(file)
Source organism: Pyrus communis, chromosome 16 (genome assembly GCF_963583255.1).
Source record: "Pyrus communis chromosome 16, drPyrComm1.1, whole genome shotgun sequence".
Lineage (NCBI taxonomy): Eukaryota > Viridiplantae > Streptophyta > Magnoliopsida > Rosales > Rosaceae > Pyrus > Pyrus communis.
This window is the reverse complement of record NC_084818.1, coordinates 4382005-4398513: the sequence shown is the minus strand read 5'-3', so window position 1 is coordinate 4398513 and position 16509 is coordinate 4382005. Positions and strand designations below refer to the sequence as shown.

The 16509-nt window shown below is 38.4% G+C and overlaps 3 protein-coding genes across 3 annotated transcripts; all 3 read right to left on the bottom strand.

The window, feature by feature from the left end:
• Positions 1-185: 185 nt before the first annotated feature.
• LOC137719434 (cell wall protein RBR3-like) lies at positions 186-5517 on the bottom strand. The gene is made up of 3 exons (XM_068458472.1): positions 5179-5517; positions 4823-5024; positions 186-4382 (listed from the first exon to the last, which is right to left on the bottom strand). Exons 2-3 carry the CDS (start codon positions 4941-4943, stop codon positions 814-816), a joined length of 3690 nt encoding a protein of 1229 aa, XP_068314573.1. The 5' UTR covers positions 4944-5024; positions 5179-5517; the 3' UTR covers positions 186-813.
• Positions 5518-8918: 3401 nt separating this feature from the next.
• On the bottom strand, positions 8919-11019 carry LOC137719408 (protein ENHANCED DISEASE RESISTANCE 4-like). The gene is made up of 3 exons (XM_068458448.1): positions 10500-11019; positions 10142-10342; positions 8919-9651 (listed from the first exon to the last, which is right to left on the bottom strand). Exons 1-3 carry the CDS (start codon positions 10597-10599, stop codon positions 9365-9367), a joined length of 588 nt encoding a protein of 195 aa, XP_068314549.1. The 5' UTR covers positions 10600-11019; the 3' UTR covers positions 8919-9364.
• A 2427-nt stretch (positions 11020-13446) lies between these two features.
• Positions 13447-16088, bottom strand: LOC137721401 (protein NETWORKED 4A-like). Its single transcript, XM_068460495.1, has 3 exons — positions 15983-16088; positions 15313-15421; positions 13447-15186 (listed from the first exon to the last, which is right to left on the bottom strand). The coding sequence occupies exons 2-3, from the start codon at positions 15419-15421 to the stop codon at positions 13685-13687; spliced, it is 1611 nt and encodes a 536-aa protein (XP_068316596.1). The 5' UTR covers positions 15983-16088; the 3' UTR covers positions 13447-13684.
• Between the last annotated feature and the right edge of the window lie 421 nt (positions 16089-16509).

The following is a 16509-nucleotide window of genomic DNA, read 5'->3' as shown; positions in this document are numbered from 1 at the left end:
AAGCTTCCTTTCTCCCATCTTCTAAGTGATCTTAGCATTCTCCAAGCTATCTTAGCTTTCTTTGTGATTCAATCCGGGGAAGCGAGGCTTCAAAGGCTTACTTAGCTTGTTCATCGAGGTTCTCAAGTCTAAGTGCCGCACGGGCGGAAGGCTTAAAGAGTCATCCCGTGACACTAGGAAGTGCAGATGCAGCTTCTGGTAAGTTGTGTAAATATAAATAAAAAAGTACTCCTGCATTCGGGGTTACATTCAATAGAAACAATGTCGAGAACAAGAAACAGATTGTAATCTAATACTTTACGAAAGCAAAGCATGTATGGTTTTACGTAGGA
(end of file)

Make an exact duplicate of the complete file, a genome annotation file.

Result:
Source organism: Pyrus communis, chromosome 16 (genome assembly GCF_963583255.1).
Source record: "Pyrus communis chromosome 16, drPyrComm1.1, whole genome shotgun sequence".
Lineage (NCBI taxonomy): Eukaryota > Viridiplantae > Streptophyta > Magnoliopsida > Rosales > Rosaceae > Pyrus > Pyrus communis.
This window is the reverse complement of record NC_084818.1, coordinates 4382005-4398513: the sequence shown is the minus strand read 5'-3', so window position 1 is coordinate 4398513 and position 16509 is coordinate 4382005. Positions and strand designations below refer to the sequence as shown.

The 16509-nt window shown below is 38.4% G+C and overlaps 3 protein-coding genes across 3 annotated transcripts; all 3 read right to left on the bottom strand.

The window, feature by feature from the left end:
• Positions 1-185: 185 nt before the first annotated feature.
• LOC137719434 (cell wall protein RBR3-like) lies at positions 186-5517 on the bottom strand. The gene is made up of 3 exons (XM_068458472.1): positions 5179-5517; positions 4823-5024; positions 186-4382 (listed from the first exon to the last, which is right to left on the bottom strand). Exons 2-3 carry the CDS (start codon positions 4941-4943, stop codon positions 814-816), a joined length of 3690 nt encoding a protein of 1229 aa, XP_068314573.1. The 5' UTR covers positions 4944-5024; positions 5179-5517; the 3' UTR covers positions 186-813.
• Positions 5518-8918: 3401 nt separating this feature from the next.
• On the bottom strand, positions 8919-11019 carry LOC137719408 (protein ENHANCED DISEASE RESISTANCE 4-like). The gene is made up of 3 exons (XM_068458448.1): positions 10500-11019; positions 10142-10342; positions 8919-9651 (listed from the first exon to the last, which is right to left on the bottom strand). Exons 1-3 carry the CDS (start codon positions 10597-10599, stop codon positions 9365-9367), a joined length of 588 nt encoding a protein of 195 aa, XP_068314549.1. The 5' UTR covers positions 10600-11019; the 3' UTR covers positions 8919-9364.
• A 2427-nt stretch (positions 11020-13446) lies between these two features.
• Positions 13447-16088, bottom strand: LOC137721401 (protein NETWORKED 4A-like). Its single transcript, XM_068460495.1, has 3 exons — positions 15983-16088; positions 15313-15421; positions 13447-15186 (listed from the first exon to the last, which is right to left on the bottom strand). The coding sequence occupies exons 2-3, from the start codon at positions 15419-15421 to the stop codon at positions 13685-13687; spliced, it is 1611 nt and encodes a 536-aa protein (XP_068316596.1). The 5' UTR covers positions 15983-16088; the 3' UTR covers positions 13447-13684.
• Between the last annotated feature and the right edge of the window lie 421 nt (positions 16089-16509).

The following is a 16509-nucleotide window of genomic DNA, read 5'->3' as shown; positions in this document are numbered from 1 at the left end:
AAGCTTCCTTTCTCCCATCTTCTAAGTGATCTTAGCATTCTCCAAGCTATCTTAGCTTTCTTTGTGATTCAATCCGGGGAAGCGAGGCTTCAAAGGCTTACTTAGCTTGTTCATCGAGGTTCTCAAGTCTAAGTGCCGCACGGGCGGAAGGCTTAAAGAGTCATCCCGTGACACTAGGAAGTGCAGATGCAGCTTCTGGTAAGTTGTGTAAATATAAATAAAAAAGTACTCCTGCATTCGGGGTTACATTCAATAGAAACAATGTCGAGAACAAGAAACAGATTGTAATCTAATACTTTACGAAAGCAAAGCATGTATGGTTTTACGTAGGA